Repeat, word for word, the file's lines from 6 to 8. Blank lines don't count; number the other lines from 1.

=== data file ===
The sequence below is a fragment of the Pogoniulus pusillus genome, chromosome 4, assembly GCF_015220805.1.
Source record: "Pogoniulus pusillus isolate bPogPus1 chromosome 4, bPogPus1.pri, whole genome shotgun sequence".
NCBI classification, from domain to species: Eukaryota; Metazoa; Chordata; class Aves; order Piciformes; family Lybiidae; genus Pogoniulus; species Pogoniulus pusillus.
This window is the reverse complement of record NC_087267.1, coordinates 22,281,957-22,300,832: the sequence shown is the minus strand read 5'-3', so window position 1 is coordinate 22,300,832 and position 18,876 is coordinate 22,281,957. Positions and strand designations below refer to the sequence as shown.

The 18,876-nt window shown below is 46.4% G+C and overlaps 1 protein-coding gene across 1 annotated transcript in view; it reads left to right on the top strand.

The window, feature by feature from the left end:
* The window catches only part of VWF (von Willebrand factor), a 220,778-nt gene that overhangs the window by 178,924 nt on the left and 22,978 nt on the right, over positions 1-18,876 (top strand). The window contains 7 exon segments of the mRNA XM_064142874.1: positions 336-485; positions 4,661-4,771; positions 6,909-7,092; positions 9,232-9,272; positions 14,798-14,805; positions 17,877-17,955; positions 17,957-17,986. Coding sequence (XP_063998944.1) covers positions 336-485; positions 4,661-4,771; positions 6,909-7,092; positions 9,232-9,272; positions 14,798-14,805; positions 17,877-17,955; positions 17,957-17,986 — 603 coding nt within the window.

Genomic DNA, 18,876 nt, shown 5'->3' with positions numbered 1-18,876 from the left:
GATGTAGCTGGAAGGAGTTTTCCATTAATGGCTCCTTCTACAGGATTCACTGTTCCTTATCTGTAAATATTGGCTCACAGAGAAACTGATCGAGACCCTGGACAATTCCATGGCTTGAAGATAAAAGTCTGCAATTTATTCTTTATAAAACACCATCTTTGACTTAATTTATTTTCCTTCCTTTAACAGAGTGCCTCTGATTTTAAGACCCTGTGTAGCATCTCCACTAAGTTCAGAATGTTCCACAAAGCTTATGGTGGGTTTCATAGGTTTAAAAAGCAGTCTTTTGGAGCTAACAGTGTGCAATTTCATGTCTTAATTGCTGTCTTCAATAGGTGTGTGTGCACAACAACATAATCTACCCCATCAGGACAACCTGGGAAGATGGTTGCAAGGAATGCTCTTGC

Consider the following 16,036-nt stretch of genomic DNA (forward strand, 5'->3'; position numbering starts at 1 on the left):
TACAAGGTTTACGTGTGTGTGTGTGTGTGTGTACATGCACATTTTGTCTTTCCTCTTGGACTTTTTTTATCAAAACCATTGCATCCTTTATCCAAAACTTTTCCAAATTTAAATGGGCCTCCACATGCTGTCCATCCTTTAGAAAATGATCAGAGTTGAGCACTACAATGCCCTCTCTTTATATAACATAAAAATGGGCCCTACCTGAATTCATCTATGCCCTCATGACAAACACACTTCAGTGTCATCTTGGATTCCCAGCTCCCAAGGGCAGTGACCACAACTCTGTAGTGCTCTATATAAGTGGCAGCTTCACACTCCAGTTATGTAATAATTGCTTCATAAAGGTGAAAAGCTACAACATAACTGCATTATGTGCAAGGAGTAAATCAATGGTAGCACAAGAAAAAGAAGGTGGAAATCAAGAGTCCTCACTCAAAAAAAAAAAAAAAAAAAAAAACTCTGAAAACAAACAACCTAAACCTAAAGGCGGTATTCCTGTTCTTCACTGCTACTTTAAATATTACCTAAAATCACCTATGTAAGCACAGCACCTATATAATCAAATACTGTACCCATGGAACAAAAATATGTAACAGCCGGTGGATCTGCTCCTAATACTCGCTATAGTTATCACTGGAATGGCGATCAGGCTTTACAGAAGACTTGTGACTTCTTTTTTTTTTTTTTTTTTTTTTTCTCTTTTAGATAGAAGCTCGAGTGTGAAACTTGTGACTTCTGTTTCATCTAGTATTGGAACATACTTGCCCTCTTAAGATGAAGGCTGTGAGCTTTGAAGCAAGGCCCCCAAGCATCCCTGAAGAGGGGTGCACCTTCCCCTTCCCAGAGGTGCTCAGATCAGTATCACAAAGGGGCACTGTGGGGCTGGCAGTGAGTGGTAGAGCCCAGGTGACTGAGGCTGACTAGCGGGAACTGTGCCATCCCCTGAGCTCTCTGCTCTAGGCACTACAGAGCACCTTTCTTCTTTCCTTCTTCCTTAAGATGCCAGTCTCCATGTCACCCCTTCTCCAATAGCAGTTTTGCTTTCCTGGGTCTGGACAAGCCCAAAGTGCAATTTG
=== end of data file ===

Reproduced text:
The window, feature by feature from the left end:
* The window catches only part of VWF (von Willebrand factor), a 220,778-nt gene that overhangs the window by 178,924 nt on the left and 22,978 nt on the right, over positions 1-18,876 (top strand). The window contains 7 exon segments of the mRNA XM_064142874.1: positions 336-485; positions 4,661-4,771; positions 6,909-7,092; positions 9,232-9,272; positions 14,798-14,805; positions 17,877-17,955; positions 17,957-17,986. Coding sequence (XP_063998944.1) covers positions 336-485; positions 4,661-4,771; positions 6,909-7,092; positions 9,232-9,272; positions 14,798-14,805; positions 17,877-17,955; positions 17,957-17,986 — 603 coding nt within the window.

Genomic DNA, 18,876 nt, shown 5'->3' with positions numbered 1-18,876 from the left: